Both surveys and questionnaires are commonly used as support tools for research in various areas, and they serve the common goal, which is to eventually gather data from a target group of people. “So, are they the same thing?” Good question! But actually, they are not. Since surveys and questionnaires are often wrongly interchangeable, we will provide you with an overview of each and show you how they differ in this article. Let’s get to know how they are defined first.
What Is a Questionnaire?
A questionnaire is a research instrument featuring a series of questions and other prompts to collect information and insights from individual respondents. Normally, questionnaires can be used to collect both quantitative and qualitative data, although they are more commonly associated with qualitative research.
Questionnaires can be separated into two types: Structured and unstructured. The structured questionnaires aim to narrow down the answers by asking closed-ended questions, while the unstructured ones are more flexible and enable respondents to put more thought into their answers. It is up to the specific purpose of conducting questionnaires to decide which type to choose and which methods to carry out research, such as via mail, online, or in person. A questionnaire is often an integral part of a survey.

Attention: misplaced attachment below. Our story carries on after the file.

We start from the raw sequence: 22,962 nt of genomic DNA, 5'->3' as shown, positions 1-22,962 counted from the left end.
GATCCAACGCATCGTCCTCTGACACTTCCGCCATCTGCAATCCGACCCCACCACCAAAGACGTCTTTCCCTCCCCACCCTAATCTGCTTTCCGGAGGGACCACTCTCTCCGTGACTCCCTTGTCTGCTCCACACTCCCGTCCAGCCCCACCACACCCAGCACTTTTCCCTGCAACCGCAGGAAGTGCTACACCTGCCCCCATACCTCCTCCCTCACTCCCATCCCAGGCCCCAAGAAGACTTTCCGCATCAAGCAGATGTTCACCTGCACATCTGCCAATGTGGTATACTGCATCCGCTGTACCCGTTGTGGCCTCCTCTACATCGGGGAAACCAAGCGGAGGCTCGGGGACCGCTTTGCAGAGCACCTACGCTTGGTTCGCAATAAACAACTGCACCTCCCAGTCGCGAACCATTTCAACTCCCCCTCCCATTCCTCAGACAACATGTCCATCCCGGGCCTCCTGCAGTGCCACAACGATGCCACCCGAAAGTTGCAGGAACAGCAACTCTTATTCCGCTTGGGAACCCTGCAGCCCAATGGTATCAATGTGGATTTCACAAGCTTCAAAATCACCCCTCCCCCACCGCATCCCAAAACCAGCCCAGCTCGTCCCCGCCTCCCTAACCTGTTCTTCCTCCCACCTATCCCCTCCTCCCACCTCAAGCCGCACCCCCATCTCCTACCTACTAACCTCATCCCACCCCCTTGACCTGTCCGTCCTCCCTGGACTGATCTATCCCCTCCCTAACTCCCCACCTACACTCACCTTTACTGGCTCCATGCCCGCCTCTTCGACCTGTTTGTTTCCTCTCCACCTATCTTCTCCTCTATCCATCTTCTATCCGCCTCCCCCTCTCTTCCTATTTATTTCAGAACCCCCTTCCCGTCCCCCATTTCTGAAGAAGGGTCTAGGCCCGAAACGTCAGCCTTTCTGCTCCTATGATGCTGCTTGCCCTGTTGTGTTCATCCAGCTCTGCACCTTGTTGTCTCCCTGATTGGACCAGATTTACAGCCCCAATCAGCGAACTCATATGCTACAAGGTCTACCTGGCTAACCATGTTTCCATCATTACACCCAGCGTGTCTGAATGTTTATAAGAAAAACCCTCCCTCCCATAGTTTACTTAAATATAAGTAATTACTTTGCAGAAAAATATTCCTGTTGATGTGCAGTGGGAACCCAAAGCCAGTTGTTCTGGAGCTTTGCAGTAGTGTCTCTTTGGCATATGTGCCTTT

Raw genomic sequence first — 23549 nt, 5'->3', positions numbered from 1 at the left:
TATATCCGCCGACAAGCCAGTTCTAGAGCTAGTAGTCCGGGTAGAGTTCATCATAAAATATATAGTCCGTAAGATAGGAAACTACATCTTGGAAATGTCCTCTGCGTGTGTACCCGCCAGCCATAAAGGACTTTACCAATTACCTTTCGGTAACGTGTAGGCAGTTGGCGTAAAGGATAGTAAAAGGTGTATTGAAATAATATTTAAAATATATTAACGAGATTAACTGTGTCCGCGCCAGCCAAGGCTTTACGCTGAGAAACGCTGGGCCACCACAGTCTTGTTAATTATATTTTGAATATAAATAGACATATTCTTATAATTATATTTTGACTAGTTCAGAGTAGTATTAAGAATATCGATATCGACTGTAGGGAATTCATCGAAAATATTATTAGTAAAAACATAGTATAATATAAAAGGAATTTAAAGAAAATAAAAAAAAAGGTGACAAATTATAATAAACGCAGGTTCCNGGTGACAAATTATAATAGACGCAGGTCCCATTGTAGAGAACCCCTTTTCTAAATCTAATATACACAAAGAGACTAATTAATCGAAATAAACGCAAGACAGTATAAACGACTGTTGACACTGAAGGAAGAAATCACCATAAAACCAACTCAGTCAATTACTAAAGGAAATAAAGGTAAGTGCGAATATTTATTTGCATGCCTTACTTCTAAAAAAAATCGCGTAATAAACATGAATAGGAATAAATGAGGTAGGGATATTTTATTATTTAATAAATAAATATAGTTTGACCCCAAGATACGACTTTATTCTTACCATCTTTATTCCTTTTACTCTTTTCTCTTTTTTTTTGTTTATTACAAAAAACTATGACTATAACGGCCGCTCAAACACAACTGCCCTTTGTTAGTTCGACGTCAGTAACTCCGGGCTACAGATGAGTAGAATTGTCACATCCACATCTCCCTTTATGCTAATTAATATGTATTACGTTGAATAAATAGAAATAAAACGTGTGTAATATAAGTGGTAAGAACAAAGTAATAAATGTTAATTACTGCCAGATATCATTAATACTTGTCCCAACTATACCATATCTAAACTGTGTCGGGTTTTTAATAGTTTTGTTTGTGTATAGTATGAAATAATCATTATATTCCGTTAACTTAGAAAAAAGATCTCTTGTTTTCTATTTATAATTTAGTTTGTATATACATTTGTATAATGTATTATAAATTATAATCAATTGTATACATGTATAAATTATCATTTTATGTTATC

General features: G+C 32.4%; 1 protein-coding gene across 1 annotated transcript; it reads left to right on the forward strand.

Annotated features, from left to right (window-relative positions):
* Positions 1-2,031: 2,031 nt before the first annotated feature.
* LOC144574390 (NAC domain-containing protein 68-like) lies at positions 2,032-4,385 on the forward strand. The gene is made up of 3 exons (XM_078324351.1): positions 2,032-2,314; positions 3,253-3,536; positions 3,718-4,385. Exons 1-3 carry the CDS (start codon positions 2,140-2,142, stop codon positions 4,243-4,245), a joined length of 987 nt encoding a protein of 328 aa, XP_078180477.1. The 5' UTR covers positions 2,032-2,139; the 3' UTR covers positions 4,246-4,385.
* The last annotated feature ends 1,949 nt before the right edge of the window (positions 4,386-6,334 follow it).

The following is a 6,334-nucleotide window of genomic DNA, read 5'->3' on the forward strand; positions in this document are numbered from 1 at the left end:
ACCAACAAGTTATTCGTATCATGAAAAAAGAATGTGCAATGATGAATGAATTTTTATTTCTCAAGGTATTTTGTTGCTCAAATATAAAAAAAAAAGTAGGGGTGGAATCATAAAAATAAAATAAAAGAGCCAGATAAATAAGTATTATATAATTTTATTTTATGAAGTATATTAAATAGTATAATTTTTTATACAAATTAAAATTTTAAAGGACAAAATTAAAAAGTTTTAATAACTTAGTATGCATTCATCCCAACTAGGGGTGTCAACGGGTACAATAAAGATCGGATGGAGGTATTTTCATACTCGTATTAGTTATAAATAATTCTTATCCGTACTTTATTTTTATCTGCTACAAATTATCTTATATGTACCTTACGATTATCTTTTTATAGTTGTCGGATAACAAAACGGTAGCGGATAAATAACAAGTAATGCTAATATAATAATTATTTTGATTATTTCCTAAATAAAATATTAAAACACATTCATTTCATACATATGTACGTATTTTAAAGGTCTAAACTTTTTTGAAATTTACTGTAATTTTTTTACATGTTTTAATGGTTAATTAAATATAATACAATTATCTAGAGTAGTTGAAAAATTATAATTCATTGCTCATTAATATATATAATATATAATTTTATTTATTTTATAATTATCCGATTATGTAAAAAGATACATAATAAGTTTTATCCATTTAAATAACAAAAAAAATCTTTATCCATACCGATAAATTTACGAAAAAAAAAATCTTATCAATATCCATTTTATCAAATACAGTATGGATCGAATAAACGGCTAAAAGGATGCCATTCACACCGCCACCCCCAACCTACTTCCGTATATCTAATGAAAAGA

What Is a Survey?
A survey refers to a combination of different data collection methods and processes used to gather and analyze data from a predefined group of respondents. Like questionnaires, surveys can be done to gather both quantitative and qualitative data, but a survey is more into quantitative purpose. Usually, a survey is administered by the researchers instead of self-administering as in questionnaires.
The ultimate goal of surveys is to get to know the target respondents in terms of their opinions, perceptions, and behaviors toward specific topics or interests and leverage the information and insights to serve the purpose of statistical analysis and forecasting. Surveys can be conducted through different modes such as written questionnaires, telephone interviews, face-to-face interviews, or online forms.
The Key Difference Between Questionnaires & Surveys – A Detailed Comparison
In order not to confuse you further with the likenesses between a survey and a questionnaire, we will not repeat the similarities. Instead, we outline their primary differences in a side-by-side comparison:
- Above all, they are different in nature. When a questionnaire is a research instrument for collecting data from individuals, a survey is a research method for data collection and analysis that encompasses an instrument such as the questionnaire.
- A survey always includes a questionnaire, but not vice versa.
- One more thing making them easier to distinguish is that questionnaires are more concentrated on qualitative research while surveys are on the contrary.
- The time frame for doing a questionnaire is far shorter than a survey.
- There is also a clear difference in cost. Since a questionnaire is simpler and easier to conduct, it is more cost-efficient. On the other hand, a survey requires more time and more complicated processes and methods, so it is more costly.